MIT interviews are not usually formal affairs. Dress in a manner that is appropriate for the meeting place you have agreed upon. You don't need to be "all dressed up", but you shouldn't be dressed in a manner that would embarrass your grandmother.

Finally - as is true for all parts of our application process - just be yourself! 

For more information contact


February Updates & Notes Form

This online form is required for all applicants, including Early Action deferred applicants and Regular Action applicants. The February Updates & Notes Form will be available on your MyMIT account in January and should be completed as soon as possible after completion of the fall semester (or after completion of the second quarter, if your school uses a quarter-based system). If your school uses a trimester schedule, please use your first trimester grades.  Students who have already graduated simply select the "Already Graduated" option on the form.

Please be sure to get your official midyear grades from your Guidance Office in order to complete the February Updates & Notes Form accurately. Your Guidance Office does not need to mail your midyear grades to us directly - we will verify the accuracy of the information you submit as needed.

The February Updates & Notes Form also includes an opportunity for you to update us on anything important that has occurred since you submitted your application. Using the February Updates & Notes Form for such updates is preferred over mailed updates.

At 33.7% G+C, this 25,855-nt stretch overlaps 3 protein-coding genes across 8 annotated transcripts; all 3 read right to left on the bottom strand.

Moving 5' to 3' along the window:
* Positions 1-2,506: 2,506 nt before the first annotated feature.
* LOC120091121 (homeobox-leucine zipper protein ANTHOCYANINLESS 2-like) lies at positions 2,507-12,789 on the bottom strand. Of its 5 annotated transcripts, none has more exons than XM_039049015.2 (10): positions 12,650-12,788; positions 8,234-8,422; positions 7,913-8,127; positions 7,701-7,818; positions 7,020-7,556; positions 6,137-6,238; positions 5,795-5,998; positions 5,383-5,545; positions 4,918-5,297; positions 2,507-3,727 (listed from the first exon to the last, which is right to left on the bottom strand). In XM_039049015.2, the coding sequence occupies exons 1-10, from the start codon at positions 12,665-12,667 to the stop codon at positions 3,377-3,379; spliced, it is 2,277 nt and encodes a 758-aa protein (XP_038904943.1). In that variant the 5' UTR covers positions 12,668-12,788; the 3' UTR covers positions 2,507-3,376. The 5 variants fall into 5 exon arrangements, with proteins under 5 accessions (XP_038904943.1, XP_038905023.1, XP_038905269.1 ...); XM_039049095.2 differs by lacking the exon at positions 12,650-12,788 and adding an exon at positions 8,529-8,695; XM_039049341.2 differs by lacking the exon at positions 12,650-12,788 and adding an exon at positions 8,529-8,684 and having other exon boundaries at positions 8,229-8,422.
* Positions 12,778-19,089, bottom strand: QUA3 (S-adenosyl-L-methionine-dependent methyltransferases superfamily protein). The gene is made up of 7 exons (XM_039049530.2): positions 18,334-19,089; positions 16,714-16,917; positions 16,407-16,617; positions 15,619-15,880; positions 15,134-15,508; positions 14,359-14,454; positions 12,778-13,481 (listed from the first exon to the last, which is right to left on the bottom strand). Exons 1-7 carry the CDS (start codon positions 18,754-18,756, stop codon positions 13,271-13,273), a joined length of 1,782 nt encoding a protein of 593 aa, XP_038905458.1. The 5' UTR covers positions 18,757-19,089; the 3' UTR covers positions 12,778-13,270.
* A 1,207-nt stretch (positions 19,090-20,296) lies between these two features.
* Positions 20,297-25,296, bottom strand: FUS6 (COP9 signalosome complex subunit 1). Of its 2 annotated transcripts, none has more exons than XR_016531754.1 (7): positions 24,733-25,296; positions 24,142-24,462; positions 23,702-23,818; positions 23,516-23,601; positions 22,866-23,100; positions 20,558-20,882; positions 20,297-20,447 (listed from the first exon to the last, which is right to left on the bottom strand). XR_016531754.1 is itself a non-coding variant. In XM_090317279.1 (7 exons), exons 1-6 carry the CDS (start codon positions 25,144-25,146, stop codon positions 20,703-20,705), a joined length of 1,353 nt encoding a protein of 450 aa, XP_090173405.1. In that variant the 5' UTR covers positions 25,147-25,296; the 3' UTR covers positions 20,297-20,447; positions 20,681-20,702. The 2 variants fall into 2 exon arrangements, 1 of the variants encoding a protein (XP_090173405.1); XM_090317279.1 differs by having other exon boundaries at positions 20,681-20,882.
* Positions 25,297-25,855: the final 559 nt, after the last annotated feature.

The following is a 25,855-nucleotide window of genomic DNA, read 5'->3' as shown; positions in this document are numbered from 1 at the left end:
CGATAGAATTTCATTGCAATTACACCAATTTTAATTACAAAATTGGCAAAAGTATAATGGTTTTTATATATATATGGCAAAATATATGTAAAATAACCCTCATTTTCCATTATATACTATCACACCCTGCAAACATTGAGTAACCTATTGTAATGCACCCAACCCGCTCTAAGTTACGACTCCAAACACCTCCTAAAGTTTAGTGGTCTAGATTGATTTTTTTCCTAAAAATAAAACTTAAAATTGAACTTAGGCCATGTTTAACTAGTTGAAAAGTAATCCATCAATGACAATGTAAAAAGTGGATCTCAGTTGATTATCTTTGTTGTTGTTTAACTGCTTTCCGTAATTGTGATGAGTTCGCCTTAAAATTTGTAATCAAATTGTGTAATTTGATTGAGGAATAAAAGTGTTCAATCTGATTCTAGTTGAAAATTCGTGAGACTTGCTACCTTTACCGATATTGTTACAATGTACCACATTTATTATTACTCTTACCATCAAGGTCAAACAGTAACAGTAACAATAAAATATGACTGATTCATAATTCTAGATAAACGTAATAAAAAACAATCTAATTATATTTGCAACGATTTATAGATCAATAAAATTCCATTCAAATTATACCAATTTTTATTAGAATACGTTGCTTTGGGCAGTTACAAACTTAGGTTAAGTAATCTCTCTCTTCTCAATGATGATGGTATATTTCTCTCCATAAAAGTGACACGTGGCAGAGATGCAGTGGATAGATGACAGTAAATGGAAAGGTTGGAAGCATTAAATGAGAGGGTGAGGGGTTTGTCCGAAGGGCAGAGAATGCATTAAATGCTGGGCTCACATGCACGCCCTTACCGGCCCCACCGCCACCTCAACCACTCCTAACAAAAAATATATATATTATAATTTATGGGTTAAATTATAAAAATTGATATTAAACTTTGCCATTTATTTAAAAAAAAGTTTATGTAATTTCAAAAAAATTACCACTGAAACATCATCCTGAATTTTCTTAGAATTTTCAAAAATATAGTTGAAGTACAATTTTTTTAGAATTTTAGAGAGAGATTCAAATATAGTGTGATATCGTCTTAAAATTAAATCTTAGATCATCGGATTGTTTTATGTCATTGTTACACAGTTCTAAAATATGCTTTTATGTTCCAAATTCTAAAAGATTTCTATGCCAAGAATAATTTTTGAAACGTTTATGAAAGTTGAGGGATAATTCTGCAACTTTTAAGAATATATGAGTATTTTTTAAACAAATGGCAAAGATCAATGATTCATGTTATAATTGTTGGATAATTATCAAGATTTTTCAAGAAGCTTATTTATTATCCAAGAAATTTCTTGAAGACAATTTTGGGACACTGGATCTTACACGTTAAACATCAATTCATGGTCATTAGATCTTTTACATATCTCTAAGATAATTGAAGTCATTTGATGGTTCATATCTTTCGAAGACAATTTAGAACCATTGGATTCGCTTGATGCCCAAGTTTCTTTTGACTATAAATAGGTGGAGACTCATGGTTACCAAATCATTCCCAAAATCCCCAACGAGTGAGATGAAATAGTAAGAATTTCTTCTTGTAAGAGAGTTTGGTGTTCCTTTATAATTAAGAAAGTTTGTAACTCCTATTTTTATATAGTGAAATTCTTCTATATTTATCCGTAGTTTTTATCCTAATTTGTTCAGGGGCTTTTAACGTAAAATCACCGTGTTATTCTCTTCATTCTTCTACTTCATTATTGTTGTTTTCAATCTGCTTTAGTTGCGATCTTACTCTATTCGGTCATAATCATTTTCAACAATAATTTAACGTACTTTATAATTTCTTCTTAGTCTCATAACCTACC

Portfolios & Additional Material

While we neither expect nor require additional material beyond the application, we know that many students are involved in many cool activities outside of class, and we love to hear about them!
Visual artists, makers, performing artists, and researchers may send in portfolios for review by MIT staff or faculty through Slideroom.

Portfolios must be submitted by November 1 for Early Action or January 1 for Regular Action.
Students who have worked on a significant research project outside of high school classes are welcome to submit a research supplement via Slideroom. If you have worked on more than one research project, we recommend focusing on the project that is most important to you.
Please answer a brief questionnaire about your research and provide a letter of recommendation from your research mentor. Researchers may include a PDF of their abstract, poster, or research paper if available.
Music & Theater Arts
Performing artists (musicians, composers, dancers, designers, directors, writers, and actors) with exceptional talent are welcome to submit a supplement via Slideroom. We recommend submitting work that represents a range of styles or skills, if available.
  • Musicians: Submit two recordings representing contrasting styles or periods, of about 10 minutes total duration. Each selection must be an unedited solo performance. If possible, include accompaniment where appropriate.
  • Composers: Submit one recent composition score in pdf format.